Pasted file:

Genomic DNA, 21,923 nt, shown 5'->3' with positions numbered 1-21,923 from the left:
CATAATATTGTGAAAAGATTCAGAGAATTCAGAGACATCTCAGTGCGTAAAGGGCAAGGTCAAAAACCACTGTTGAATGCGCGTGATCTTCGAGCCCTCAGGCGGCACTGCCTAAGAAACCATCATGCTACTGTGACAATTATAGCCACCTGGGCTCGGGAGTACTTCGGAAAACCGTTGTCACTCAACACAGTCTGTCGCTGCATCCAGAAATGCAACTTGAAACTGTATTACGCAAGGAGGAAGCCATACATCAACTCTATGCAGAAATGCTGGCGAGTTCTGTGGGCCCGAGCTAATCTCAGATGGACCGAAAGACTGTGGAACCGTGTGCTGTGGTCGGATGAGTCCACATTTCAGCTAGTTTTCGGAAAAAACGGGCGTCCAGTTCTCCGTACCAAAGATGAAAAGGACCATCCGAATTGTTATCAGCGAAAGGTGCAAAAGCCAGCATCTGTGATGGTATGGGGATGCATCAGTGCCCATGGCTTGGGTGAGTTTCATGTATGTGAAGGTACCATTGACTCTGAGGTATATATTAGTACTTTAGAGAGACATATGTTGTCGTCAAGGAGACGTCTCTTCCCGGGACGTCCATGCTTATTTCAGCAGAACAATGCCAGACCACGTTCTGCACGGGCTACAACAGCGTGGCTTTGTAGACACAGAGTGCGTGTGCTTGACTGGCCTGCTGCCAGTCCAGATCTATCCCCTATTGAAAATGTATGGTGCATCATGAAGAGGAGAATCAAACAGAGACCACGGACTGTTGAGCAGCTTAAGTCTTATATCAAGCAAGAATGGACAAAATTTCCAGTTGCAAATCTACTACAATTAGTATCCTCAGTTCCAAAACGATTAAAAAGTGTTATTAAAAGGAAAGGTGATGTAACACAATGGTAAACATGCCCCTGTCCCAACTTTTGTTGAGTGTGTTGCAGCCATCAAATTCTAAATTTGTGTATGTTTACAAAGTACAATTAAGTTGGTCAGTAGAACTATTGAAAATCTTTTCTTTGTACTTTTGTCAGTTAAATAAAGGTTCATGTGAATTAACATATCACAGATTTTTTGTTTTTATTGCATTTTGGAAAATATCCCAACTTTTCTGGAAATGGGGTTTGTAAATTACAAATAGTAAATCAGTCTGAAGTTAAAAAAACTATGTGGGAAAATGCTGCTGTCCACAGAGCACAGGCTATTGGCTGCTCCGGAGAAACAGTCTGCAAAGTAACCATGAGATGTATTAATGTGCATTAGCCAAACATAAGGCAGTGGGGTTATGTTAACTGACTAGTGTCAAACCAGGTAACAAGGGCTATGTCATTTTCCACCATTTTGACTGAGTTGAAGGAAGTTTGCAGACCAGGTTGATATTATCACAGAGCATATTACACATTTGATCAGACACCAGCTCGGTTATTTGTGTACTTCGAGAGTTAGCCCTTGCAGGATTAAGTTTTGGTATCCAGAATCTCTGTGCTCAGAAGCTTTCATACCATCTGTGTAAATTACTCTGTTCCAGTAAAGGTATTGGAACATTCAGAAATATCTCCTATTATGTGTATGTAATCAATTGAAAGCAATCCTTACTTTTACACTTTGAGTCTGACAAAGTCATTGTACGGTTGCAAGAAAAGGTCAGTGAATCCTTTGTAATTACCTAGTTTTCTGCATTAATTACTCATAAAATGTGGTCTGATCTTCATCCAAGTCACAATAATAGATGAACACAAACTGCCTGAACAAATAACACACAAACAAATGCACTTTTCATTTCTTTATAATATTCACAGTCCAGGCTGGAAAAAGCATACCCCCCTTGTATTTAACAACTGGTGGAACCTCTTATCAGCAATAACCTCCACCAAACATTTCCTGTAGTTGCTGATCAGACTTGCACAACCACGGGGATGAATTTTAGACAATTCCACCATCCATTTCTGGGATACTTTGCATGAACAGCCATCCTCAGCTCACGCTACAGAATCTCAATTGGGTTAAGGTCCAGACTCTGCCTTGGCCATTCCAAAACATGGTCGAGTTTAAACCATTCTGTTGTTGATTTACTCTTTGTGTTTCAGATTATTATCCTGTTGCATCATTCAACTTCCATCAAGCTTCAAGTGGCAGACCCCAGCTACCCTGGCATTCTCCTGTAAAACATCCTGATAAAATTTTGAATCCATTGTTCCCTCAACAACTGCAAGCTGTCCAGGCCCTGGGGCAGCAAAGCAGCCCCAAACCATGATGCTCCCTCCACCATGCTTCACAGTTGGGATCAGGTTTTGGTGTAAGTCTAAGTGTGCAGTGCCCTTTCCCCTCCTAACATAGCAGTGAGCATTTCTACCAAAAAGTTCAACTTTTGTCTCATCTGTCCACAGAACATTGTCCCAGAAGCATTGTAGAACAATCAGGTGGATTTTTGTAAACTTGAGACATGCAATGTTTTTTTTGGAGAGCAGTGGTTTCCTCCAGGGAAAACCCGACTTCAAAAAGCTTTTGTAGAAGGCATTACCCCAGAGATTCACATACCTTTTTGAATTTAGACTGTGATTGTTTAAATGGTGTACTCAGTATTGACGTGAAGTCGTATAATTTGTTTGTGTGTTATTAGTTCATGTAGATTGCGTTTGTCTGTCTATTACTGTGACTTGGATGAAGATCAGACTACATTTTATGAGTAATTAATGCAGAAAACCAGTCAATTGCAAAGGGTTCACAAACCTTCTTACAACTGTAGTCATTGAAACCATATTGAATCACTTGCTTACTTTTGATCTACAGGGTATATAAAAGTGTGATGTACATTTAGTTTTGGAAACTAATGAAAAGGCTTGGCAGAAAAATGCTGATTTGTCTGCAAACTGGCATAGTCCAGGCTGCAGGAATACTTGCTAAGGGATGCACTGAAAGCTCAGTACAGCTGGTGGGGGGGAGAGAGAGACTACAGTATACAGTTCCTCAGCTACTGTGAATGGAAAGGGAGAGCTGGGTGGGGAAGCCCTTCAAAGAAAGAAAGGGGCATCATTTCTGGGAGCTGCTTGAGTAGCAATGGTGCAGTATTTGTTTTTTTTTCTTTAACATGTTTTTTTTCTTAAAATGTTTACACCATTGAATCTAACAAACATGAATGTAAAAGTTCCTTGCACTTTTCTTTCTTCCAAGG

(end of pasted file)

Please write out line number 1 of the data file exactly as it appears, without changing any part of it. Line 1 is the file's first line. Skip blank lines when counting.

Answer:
Genomic DNA, 21,923 nt, shown 5'->3' with positions numbered 1-21,923 from the left: